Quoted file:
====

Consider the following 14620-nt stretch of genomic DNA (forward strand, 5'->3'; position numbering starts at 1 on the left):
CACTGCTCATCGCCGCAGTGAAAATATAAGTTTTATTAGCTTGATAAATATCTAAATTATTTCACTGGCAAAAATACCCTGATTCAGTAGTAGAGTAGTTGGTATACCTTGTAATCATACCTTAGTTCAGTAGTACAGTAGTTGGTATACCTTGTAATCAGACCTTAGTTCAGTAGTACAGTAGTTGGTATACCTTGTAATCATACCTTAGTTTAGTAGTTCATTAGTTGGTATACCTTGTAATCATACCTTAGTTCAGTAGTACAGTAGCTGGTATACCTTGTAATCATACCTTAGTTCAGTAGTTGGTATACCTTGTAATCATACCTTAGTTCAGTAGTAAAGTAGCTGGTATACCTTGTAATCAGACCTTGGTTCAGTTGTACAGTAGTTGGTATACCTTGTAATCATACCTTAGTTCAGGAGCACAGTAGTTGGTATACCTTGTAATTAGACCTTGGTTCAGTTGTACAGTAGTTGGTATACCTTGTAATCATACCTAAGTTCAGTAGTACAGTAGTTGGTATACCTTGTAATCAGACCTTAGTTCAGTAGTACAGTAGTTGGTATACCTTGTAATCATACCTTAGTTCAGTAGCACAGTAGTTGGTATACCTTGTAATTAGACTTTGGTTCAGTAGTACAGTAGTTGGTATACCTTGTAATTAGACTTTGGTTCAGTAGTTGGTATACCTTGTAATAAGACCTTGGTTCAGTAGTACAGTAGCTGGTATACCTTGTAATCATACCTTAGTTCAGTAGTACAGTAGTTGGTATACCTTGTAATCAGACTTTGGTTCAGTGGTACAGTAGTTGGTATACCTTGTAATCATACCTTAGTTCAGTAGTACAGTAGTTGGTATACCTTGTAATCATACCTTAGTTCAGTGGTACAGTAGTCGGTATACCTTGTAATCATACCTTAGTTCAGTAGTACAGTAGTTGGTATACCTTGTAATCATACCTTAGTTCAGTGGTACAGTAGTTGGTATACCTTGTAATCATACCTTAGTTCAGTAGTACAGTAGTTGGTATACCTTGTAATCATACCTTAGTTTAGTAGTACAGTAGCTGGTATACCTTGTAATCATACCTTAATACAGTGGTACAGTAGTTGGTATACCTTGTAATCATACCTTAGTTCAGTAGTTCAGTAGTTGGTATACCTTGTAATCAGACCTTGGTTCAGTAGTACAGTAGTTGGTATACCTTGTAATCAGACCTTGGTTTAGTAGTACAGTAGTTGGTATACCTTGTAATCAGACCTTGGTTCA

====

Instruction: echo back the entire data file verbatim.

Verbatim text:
Consider the following 14620-nt stretch of genomic DNA (forward strand, 5'->3'; position numbering starts at 1 on the left):
CACTGCTCATCGCCGCAGTGAAAATATAAGTTTTATTAGCTTGATAAATATCTAAATTATTTCACTGGCAAAAATACCCTGATTCAGTAGTAGAGTAGTTGGTATACCTTGTAATCATACCTTAGTTCAGTAGTACAGTAGTTGGTATACCTTGTAATCAGACCTTAGTTCAGTAGTACAGTAGTTGGTATACCTTGTAATCATACCTTAGTTTAGTAGTTCATTAGTTGGTATACCTTGTAATCATACCTTAGTTCAGTAGTACAGTAGCTGGTATACCTTGTAATCATACCTTAGTTCAGTAGTTGGTATACCTTGTAATCATACCTTAGTTCAGTAGTAAAGTAGCTGGTATACCTTGTAATCAGACCTTGGTTCAGTTGTACAGTAGTTGGTATACCTTGTAATCATACCTTAGTTCAGGAGCACAGTAGTTGGTATACCTTGTAATTAGACCTTGGTTCAGTTGTACAGTAGTTGGTATACCTTGTAATCATACCTAAGTTCAGTAGTACAGTAGTTGGTATACCTTGTAATCAGACCTTAGTTCAGTAGTACAGTAGTTGGTATACCTTGTAATCATACCTTAGTTCAGTAGCACAGTAGTTGGTATACCTTGTAATTAGACTTTGGTTCAGTAGTACAGTAGTTGGTATACCTTGTAATTAGACTTTGGTTCAGTAGTTGGTATACCTTGTAATAAGACCTTGGTTCAGTAGTACAGTAGCTGGTATACCTTGTAATCATACCTTAGTTCAGTAGTACAGTAGTTGGTATACCTTGTAATCAGACTTTGGTTCAGTGGTACAGTAGTTGGTATACCTTGTAATCATACCTTAGTTCAGTAGTACAGTAGTTGGTATACCTTGTAATCATACCTTAGTTCAGTGGTACAGTAGTCGGTATACCTTGTAATCATACCTTAGTTCAGTAGTACAGTAGTTGGTATACCTTGTAATCATACCTTAGTTCAGTGGTACAGTAGTTGGTATACCTTGTAATCATACCTTAGTTCAGTAGTACAGTAGTTGGTATACCTTGTAATCATACCTTAGTTTAGTAGTACAGTAGCTGGTATACCTTGTAATCATACCTTAATACAGTGGTACAGTAGTTGGTATACCTTGTAATCATACCTTAGTTCAGTAGTTCAGTAGTTGGTATACCTTGTAATCAGACCTTGGTTCAGTAGTACAGTAGTTGGTATACCTTGTAATCAGACCTTGGTTTAGTAGTACAGTAGTTGGTATACCTTGTAATCAGACCTTGGTTCA